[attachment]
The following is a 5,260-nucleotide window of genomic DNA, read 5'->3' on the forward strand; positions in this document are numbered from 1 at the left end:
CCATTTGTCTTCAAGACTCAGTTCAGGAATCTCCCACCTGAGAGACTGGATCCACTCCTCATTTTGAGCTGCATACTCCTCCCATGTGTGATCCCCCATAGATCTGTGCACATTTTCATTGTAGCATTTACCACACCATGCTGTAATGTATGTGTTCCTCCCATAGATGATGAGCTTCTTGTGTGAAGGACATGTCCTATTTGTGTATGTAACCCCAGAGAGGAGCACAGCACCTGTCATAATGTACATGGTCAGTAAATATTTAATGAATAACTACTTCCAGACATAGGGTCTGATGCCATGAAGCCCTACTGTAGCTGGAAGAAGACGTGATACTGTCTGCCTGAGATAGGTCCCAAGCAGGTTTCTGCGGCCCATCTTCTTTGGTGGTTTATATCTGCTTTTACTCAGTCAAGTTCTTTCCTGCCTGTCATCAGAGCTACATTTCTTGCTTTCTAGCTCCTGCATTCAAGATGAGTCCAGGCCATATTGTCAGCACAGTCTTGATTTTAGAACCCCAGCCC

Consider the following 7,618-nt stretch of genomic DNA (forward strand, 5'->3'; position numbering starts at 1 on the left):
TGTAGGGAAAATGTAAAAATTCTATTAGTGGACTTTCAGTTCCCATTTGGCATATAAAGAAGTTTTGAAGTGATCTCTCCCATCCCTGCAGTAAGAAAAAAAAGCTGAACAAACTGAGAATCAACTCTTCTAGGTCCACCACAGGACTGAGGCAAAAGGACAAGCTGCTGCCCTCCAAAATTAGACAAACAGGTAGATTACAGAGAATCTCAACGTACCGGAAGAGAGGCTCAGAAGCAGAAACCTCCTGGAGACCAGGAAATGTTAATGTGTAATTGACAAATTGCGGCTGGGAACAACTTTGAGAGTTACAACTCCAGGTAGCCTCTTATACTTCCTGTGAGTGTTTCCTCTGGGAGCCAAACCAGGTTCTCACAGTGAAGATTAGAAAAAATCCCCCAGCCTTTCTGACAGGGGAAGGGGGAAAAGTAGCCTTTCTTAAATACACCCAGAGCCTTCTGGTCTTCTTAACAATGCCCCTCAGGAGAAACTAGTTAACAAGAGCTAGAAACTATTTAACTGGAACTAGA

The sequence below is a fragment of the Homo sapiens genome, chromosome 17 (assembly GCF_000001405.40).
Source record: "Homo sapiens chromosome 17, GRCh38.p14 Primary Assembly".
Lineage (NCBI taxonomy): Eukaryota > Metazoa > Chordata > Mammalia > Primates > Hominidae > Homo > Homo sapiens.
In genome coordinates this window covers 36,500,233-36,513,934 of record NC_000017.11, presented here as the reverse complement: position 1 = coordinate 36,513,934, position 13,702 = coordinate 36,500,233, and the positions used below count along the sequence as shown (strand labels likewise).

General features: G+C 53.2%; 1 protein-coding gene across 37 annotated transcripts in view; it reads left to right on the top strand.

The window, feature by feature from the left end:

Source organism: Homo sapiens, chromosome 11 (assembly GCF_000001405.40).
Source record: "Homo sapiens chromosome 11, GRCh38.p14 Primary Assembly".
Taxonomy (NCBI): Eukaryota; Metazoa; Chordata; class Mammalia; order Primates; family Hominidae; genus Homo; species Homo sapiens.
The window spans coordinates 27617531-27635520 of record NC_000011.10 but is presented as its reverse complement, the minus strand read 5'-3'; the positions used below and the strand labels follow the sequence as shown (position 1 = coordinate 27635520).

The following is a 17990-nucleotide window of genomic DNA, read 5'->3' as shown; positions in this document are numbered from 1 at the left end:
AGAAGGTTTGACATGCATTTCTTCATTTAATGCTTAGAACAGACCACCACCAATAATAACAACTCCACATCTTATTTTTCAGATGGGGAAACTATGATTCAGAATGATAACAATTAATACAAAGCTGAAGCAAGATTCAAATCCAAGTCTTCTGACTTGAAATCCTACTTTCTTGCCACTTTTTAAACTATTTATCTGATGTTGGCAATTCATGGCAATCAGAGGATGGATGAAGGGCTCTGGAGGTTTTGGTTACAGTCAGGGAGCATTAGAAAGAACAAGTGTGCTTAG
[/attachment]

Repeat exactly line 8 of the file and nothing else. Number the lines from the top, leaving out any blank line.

In genome coordinates this window covers 36,500,233-36,513,934 of record NC_000017.11, presented here as the reverse complement: position 1 = coordinate 36,513,934, position 13,702 = coordinate 36,500,233, and the positions used below count along the sequence as shown (strand labels likewise).